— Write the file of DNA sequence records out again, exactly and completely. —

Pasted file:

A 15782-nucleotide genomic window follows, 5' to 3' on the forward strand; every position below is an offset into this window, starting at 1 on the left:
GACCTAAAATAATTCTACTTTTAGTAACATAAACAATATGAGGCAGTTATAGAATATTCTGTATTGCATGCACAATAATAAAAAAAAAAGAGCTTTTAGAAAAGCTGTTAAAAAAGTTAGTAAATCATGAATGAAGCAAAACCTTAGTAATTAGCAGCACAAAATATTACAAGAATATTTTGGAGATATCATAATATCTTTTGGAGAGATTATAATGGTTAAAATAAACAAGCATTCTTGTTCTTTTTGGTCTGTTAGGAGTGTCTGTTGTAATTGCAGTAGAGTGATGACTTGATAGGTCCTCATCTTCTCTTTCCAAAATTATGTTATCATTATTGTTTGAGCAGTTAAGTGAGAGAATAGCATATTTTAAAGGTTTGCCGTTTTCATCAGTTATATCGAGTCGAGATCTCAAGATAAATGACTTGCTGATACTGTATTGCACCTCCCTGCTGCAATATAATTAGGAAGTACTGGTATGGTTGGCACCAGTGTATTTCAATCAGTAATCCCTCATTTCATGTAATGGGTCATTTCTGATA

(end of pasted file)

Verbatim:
A 15782-nucleotide genomic window follows, 5' to 3' on the forward strand; every position below is an offset into this window, starting at 1 on the left:
GACCTAAAATAATTCTACTTTTAGTAACATAAACAATATGAGGCAGTTATAGAATATTCTGTATTGCATGCACAATAATAAAAAAAAAAGAGCTTTTAGAAAAGCTGTTAAAAAAGTTAGTAAATCATGAATGAAGCAAAACCTTAGTAATTAGCAGCACAAAATATTACAAGAATATTTTGGAGATATCATAATATCTTTTGGAGAGATTATAATGGTTAAAATAAACAAGCATTCTTGTTCTTTTTGGTCTGTTAGGAGTGTCTGTTGTAATTGCAGTAGAGTGATGACTTGATAGGTCCTCATCTTCTCTTTCCAAAATTATGTTATCATTATTGTTTGAGCAGTTAAGTGAGAGAATAGCATATTTTAAAGGTTTGCCGTTTTCATCAGTTATATCGAGTCGAGATCTCAAGATAAATGACTTGCTGATACTGTATTGCACCTCCCTGCTGCAATATAATTAGGAAGTACTGGTATGGTTGGCACCAGTGTATTTCAATCAGTAATCCCTCATTTCATGTAATGGGTCATTTCTGATA